Dodging bullet points

Gepubliceerd op: 28/11/2023
Bullet points

Bullet points are the perfect means of boring your audience and lose your connection with them. Here I explain why this is the case. I also provide alternatives for bullet points.

Ever heard of the seven-times-seven rule? It was a piece of presentation advice I received as a biology student. On a PowerPoint slide you can use up to a maximum of seven rules of text containing a maximum of seven words per rule. The rule was meant to prevent a surplus of text, but it desperately fails in doing so. Following the rule you end up with forty nine words on a slide. With a reading speed of 200 words per minute, it takes the average reader 14,7 seconds to process such a slide.

The visual channel always wins

Using PowerPoint (or comparable software) during a presentation has its advantages. By adding visuals to the experience, you utilize two information channels. Through the auditory channel you send information in the form of spoken words, rhythm, intonation, pronunciation, pitch, silence and volume. At the same time your audience receives visual information by means of body language, mimicry, and slides. The good thing of this dual channel communication is that you have more bandwidth at your disposal. A well attuned PowerPoint presentation works better than a presentation without visual support.

However, in this rich mix of signs the visual channel always wins. Visual information automatically attracts attention and is easier to decode. Decoding language requires attention and is a cognitive heavier process. This is especially true for a second language, like English is for most people in academia. Written language confronts us with an extra translation step (from visuals to sounds to meaning). In other words: visuals speak to our lizard brain and words to our neocortex. This makes visuals a very strong rhetorical tool. We tend to believe our eyes.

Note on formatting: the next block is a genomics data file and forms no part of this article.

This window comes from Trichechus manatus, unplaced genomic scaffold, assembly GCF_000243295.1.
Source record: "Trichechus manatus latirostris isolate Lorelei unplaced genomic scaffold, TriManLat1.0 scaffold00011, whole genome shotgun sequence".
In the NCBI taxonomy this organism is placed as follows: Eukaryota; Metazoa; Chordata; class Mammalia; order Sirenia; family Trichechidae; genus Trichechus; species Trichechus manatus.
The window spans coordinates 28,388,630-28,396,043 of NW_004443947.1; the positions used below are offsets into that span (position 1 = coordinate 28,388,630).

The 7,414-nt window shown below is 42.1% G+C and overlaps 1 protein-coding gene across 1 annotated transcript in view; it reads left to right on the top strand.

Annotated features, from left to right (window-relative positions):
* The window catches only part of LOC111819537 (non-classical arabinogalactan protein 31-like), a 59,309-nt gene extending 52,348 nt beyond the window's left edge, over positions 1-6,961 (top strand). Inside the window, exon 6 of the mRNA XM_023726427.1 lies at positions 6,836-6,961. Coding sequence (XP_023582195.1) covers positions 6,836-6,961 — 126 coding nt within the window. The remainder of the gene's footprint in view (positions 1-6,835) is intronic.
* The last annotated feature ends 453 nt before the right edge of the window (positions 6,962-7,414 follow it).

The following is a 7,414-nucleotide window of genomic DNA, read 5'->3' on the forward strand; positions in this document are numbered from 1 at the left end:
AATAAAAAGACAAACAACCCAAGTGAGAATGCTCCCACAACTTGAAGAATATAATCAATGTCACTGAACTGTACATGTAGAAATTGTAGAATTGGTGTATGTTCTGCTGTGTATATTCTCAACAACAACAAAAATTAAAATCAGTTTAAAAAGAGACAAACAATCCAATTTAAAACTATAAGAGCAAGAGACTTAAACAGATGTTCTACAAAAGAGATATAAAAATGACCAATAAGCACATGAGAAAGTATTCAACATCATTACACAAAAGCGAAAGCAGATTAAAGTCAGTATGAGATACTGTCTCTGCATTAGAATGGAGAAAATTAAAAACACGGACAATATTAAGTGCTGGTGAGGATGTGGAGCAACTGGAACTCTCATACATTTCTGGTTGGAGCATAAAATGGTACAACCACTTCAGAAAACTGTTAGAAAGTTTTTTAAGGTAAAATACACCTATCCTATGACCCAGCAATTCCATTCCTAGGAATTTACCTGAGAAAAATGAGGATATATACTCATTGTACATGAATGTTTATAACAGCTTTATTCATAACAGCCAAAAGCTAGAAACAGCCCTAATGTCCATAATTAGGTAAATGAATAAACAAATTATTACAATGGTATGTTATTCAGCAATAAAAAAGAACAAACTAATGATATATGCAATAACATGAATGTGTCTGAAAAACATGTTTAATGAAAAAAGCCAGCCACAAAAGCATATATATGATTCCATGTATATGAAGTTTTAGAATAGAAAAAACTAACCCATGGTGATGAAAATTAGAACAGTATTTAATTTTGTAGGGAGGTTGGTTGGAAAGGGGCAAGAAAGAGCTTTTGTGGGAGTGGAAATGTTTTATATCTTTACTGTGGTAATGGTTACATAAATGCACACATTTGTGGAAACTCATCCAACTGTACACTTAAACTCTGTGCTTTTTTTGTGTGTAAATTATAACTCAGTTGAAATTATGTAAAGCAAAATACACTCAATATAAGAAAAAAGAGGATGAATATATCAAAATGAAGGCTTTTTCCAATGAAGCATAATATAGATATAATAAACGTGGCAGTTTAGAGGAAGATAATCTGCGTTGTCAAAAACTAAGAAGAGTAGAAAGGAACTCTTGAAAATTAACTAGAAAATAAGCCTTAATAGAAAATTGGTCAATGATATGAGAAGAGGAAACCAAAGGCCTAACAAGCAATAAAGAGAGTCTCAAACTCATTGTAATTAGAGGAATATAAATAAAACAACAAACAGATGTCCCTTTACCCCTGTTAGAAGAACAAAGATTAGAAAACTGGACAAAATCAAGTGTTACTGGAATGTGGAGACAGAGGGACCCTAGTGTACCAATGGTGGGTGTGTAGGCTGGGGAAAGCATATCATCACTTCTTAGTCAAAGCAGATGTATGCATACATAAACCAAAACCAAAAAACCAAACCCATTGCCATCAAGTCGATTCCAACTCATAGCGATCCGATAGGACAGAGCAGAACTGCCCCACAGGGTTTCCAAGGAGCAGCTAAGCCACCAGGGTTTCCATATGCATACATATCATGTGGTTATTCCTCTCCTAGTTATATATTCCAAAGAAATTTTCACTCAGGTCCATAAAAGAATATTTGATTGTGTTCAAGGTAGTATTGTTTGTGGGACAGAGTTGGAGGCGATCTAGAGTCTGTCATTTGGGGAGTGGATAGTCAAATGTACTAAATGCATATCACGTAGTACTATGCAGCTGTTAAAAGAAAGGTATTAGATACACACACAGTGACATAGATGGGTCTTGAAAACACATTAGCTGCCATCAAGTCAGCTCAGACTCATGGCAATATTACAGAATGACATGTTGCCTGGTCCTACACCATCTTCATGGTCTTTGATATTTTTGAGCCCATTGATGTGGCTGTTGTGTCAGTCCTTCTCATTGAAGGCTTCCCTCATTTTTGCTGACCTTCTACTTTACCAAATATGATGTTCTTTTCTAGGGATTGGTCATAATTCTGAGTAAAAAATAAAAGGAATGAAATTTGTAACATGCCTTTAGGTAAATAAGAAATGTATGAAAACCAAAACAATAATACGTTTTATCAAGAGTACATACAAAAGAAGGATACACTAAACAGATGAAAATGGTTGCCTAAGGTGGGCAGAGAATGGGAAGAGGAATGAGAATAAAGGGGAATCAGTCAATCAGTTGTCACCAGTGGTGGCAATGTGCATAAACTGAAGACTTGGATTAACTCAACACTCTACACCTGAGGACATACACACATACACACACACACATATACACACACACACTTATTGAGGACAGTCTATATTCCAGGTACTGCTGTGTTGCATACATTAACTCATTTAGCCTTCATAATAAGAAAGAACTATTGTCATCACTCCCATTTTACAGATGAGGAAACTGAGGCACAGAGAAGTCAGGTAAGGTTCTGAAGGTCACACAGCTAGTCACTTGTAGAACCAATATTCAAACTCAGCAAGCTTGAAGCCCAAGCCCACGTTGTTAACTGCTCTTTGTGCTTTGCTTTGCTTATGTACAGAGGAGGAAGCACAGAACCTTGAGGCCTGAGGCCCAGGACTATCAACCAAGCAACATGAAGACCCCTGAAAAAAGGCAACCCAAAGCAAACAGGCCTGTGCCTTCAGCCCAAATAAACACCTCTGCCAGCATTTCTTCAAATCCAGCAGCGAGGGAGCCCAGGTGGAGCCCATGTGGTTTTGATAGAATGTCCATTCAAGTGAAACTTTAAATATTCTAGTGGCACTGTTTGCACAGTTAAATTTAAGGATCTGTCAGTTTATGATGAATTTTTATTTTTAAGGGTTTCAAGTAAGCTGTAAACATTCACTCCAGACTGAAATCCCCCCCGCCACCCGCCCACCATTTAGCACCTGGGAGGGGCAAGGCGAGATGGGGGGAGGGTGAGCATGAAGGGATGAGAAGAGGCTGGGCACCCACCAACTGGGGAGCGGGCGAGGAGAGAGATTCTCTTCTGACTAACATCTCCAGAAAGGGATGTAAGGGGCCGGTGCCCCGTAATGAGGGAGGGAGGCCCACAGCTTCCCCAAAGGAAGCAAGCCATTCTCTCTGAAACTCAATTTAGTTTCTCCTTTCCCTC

Why bullet points are killing

Back to bullet points. When confronted with written text on your slides, your audience will feel the urge of starting to read and understanding the text. This requires attention and cognitive capacity not available anymore for you and your spoken words for at least 14,5 seconds. This repeated loss of connection with you and your story during a series of slides full of bullet points will ultimately result in mentally tuning out. Even to the trained listener, who knows that they should ignore the slides in order to stay tuned, the continues effort to resist the urge to read is tiring. Thus, you arrive alone at the end of your presentation. Receiving no questions does not mean you were crystal clear.